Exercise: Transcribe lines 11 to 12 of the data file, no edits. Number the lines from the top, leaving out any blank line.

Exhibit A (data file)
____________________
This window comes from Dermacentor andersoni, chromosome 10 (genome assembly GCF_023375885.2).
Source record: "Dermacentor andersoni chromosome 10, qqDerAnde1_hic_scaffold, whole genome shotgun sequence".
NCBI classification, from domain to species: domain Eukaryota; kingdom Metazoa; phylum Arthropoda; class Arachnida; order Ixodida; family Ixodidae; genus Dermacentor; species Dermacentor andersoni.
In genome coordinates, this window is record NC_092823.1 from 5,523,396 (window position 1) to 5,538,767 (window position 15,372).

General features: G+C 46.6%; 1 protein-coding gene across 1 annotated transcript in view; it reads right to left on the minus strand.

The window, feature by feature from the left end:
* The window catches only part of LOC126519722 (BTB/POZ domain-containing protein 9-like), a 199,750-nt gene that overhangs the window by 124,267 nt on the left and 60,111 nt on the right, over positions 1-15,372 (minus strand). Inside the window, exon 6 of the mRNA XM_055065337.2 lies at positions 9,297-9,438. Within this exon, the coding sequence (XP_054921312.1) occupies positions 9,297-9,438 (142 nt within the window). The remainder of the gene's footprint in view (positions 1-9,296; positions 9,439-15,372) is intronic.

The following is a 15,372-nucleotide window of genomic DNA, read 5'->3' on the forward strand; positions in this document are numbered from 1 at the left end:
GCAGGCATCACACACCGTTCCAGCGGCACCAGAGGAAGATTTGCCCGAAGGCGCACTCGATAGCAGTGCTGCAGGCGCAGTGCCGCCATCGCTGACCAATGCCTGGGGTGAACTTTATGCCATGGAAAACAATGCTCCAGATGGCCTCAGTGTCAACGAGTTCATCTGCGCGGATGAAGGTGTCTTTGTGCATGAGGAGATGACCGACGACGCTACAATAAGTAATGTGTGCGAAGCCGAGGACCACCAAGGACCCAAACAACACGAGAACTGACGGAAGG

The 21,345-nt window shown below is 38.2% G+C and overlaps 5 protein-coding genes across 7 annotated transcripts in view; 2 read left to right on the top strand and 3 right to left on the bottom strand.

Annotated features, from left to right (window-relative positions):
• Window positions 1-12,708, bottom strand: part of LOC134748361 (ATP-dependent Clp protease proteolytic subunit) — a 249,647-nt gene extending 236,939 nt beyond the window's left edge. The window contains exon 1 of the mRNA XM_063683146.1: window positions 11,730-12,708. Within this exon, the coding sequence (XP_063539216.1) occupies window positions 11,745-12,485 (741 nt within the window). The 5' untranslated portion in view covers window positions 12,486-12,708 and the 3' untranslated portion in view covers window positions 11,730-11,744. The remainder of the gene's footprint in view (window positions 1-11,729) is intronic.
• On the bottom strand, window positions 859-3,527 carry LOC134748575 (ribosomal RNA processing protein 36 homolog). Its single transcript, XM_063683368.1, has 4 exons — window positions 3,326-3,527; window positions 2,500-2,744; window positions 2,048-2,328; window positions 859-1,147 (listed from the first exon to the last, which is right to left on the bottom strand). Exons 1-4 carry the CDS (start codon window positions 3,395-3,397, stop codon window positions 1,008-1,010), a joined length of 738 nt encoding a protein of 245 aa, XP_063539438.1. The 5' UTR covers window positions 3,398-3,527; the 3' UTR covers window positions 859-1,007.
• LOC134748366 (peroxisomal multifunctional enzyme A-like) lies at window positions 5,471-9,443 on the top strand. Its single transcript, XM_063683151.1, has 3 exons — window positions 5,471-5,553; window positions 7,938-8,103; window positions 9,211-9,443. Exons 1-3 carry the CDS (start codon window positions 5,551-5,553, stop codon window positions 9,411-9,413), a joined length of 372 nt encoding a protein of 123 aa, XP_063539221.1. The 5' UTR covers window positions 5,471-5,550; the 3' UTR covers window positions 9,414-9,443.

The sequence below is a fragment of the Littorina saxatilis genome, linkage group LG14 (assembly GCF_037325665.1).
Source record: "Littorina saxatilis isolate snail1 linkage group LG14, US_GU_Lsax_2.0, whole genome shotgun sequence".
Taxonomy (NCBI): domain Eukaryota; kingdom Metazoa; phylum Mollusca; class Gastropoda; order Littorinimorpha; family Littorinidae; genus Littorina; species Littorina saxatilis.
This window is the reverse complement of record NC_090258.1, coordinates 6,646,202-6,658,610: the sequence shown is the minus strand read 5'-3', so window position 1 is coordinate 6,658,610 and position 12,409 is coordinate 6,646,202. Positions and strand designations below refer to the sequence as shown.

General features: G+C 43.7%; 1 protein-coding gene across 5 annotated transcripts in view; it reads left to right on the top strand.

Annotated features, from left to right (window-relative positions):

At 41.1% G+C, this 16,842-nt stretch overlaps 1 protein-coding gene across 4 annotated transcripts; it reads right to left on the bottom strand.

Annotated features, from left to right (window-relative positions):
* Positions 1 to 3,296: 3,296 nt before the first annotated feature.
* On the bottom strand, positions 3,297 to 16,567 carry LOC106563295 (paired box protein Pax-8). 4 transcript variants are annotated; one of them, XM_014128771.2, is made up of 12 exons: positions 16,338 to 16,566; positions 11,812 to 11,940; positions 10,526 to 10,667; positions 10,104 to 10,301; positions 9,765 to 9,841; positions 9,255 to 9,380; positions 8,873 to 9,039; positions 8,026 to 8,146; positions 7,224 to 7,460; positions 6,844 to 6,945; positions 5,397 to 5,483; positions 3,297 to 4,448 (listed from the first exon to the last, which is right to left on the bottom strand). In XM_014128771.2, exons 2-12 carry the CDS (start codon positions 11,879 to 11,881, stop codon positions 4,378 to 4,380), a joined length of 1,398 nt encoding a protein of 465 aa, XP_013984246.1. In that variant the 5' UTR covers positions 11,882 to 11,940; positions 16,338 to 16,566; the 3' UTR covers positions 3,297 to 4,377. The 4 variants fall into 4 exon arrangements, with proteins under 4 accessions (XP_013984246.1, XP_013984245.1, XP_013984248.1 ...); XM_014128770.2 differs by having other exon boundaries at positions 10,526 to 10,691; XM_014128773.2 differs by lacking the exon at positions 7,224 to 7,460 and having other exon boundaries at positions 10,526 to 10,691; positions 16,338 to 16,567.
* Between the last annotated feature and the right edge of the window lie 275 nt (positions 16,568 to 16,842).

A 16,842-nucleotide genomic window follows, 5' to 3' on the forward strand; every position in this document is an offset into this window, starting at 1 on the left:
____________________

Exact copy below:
Annotated features, from left to right (window-relative positions):
• Window positions 1-12,708, bottom strand: part of LOC134748361 (ATP-dependent Clp protease proteolytic subunit) — a 249,647-nt gene extending 236,939 nt beyond the window's left edge. The window contains exon 1 of the mRNA XM_063683146.1: window positions 11,730-12,708. Within this exon, the coding sequence (XP_063539216.1) occupies window positions 11,745-12,485 (741 nt within the window). The 5' untranslated portion in view covers window positions 12,486-12,708 and the 3' untranslated portion in view covers window positions 11,730-11,744. The remainder of the gene's footprint in view (window positions 1-11,729) is intronic.